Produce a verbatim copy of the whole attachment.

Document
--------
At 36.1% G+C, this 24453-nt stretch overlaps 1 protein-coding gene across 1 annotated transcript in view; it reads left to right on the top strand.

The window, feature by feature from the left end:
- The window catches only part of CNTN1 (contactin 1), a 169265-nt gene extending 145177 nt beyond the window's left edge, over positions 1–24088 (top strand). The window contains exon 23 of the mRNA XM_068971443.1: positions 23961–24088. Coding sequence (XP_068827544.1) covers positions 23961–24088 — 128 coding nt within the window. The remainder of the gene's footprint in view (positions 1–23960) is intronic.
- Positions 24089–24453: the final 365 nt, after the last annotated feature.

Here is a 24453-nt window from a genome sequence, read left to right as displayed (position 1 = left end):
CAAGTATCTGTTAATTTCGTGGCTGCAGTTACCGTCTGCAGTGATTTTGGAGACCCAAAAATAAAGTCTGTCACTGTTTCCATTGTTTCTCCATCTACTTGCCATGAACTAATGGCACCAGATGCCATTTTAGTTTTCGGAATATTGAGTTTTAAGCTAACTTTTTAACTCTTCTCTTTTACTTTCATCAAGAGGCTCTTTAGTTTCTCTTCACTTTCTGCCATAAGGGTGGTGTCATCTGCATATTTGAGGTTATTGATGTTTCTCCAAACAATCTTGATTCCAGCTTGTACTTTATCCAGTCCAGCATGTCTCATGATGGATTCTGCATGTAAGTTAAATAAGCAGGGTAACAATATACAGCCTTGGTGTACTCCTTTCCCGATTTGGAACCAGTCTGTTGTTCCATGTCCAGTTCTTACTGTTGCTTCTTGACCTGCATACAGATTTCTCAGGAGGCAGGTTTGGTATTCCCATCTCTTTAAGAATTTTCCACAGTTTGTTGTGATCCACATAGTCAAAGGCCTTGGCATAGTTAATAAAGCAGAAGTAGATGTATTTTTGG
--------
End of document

At 36.1% G+C, this 24453-nt stretch overlaps 1 protein-coding gene across 1 annotated transcript in view; it reads left to right on the top strand.

The window, feature by feature from the left end:
- The window catches only part of CNTN1 (contactin 1), a 169265-nt gene extending 145177 nt beyond the window's left edge, over positions 1–24088 (top strand). The window contains exon 23 of the mRNA XM_068971443.1: positions 23961–24088. Coding sequence (XP_068827544.1) covers positions 23961–24088 — 128 coding nt within the window. The remainder of the gene's footprint in view (positions 1–23960) is intronic.
- Positions 24089–24453: the final 365 nt, after the last annotated feature.

Here is a 24453-nt window from a genome sequence, read left to right as displayed (position 1 = left end):
CAAGTATCTGTTAATTTCGTGGCTGCAGTTACCGTCTGCAGTGATTTTGGAGACCCAAAAATAAAGTCTGTCACTGTTTCCATTGTTTCTCCATCTACTTGCCATGAACTAATGGCACCAGATGCCATTTTAGTTTTCGGAATATTGAGTTTTAAGCTAACTTTTTAACTCTTCTCTTTTACTTTCATCAAGAGGCTCTTTAGTTTCTCTTCACTTTCTGCCATAAGGGTGGTGTCATCTGCATATTTGAGGTTATTGATGTTTCTCCAAACAATCTTGATTCCAGCTTGTACTTTATCCAGTCCAGCATGTCTCATGATGGATTCTGCATGTAAGTTAAATAAGCAGGGTAACAATATACAGCCTTGGTGTACTCCTTTCCCGATTTGGAACCAGTCTGTTGTTCCATGTCCAGTTCTTACTGTTGCTTCTTGACCTGCATACAGATTTCTCAGGAGGCAGGTTTGGTATTCCCATCTCTTTAAGAATTTTCCACAGTTTGTTGTGATCCACATAGTCAAAGGCCTTGGCATAGTTAATAAAGCAGAAGTAGATGTATTTTTGG